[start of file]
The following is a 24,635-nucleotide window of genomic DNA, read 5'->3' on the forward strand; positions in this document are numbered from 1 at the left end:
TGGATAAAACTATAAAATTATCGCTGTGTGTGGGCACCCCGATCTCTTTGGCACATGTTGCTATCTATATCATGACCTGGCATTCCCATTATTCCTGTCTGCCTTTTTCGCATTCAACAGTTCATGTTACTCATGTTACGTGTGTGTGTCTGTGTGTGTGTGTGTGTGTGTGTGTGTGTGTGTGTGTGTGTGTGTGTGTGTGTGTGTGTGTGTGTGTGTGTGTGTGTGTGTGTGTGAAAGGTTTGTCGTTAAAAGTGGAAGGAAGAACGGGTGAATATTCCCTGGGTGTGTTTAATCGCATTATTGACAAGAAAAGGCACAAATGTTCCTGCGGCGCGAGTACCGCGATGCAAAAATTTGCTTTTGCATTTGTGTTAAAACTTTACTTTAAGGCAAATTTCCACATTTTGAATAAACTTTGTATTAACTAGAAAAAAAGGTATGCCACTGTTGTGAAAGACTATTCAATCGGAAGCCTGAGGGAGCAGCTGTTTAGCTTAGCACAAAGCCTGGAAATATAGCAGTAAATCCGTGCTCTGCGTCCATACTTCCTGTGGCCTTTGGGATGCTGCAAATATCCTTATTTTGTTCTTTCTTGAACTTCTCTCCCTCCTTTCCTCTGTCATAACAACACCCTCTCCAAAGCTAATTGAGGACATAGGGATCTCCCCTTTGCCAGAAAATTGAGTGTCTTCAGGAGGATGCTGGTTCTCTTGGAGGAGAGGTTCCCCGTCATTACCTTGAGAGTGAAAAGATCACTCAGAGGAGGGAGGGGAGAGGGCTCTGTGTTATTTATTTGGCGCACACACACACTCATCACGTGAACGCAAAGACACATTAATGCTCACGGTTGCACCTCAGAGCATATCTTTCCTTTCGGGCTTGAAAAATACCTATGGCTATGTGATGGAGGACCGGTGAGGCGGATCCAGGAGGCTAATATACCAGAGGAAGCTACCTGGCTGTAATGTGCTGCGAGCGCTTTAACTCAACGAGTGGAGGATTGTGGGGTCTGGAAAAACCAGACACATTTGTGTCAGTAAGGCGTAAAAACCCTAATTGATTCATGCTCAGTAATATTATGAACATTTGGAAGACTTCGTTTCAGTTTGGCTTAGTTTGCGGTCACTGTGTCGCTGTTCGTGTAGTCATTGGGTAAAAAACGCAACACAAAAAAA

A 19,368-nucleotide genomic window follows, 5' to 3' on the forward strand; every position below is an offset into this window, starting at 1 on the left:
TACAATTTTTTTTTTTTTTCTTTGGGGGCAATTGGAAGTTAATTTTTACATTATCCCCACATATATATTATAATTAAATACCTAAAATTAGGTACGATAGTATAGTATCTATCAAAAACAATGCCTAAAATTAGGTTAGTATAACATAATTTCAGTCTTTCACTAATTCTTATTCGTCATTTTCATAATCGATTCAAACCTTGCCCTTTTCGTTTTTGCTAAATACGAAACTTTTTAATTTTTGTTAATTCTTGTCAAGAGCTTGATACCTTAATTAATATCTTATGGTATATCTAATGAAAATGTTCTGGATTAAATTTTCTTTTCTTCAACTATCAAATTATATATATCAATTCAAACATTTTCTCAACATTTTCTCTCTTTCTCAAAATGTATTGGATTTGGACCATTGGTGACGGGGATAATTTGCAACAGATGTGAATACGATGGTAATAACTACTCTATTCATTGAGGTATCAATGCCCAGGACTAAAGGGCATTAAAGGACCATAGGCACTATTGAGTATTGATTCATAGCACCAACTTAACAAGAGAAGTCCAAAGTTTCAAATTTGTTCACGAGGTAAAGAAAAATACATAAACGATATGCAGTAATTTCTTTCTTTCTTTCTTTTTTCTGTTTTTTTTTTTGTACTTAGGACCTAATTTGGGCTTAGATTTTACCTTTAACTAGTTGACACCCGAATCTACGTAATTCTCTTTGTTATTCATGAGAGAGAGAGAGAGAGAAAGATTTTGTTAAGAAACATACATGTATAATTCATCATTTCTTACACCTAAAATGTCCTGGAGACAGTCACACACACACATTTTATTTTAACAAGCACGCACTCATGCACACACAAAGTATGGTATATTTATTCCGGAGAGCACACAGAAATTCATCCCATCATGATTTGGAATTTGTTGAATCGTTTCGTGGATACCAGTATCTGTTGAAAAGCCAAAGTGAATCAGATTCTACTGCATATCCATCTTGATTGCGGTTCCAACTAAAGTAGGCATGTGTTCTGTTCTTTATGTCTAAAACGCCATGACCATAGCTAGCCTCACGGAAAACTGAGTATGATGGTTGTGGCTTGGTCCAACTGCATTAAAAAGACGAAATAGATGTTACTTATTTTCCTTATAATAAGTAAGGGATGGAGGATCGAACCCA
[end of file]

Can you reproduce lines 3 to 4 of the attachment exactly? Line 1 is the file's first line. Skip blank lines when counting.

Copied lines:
A 19,368-nucleotide genomic window follows, 5' to 3' on the forward strand; every position below is an offset into this window, starting at 1 on the left:
TACAATTTTTTTTTTTTTTCTTTGGGGGCAATTGGAAGTTAATTTTTACATTATCCCCACATATATATTATAATTAAATACCTAAAATTAGGTACGATAGTATAGTATCTATCAAAAACAATGCCTAAAATTAGGTTAGTATAACATAATTTCAGTCTTTCACTAATTCTTATTCGTCATTTTCATAATCGATTCAAACCTTGCCCTTTTCGTTTTTGCTAAATACGAAACTTTTTAATTTTTGTTAATTCTTGTCAAGAGCTTGATACCTTAATTAATATCTTATGGTATATCTAATGAAAATGTTCTGGATTAAATTTTCTTTTCTTCAACTATCAAATTATATATATCAATTCAAACATTTTCTCAACATTTTCTCTCTTTCTCAAAATGTATTGGATTTGGACCATTGGTGACGGGGATAATTTGCAACAGATGTGAATACGATGGTAATAACTACTCTATTCATTGAGGTATCAATGCCCAGGACTAAAGGGCATTAAAGGACCATAGGCACTATTGAGTATTGATTCATAGCACCAACTTAACAAGAGAAGTCCAAAGTTTCAAATTTGTTCACGAGGTAAAGAAAAATACATAAACGATATGCAGTAATTTCTTTCTTTCTTTCTTTTTTCTGTTTTTTTTTTTGTACTTAGGACCTAATTTGGGCTTAGATTTTACCTTTAACTAGTTGACACCCGAATCTACGTAATTCTCTTTGTTATTCATGAGAGAGAGAGAGAGAGAAAGATTTTGTTAAGAAACATACATGTATAATTCATCATTTCTTACACCTAAAATGTCCTGGAGACAGTCACACACACACATTTTATTTTAACAAGCACGCACTCATGCACACACAAAGTATGGTATATTTATTCCGGAGAGCACACAGAAATTCATCCCATCATGATTTGGAATTTGTTGAATCGTTTCGTGGATACCAGTATCTGTTGAAAAGCCAAAGTGAATCAGATTCTACTGCATATCCATCTTGATTGCGGTTCCAACTAAAGTAGGCATGTGTTCTGTTCTTTATGTCTAAAACGCCATGACCATAGCTAGCCTCACGGAAAACTGAGTATGATGGTTGTGGCTTGGTCCAACTGCATTAAAAAGACGAAATAGATGTTACTTATTTTCCTTATAATAAGTAAGGGATGGAGGATCGAACCCA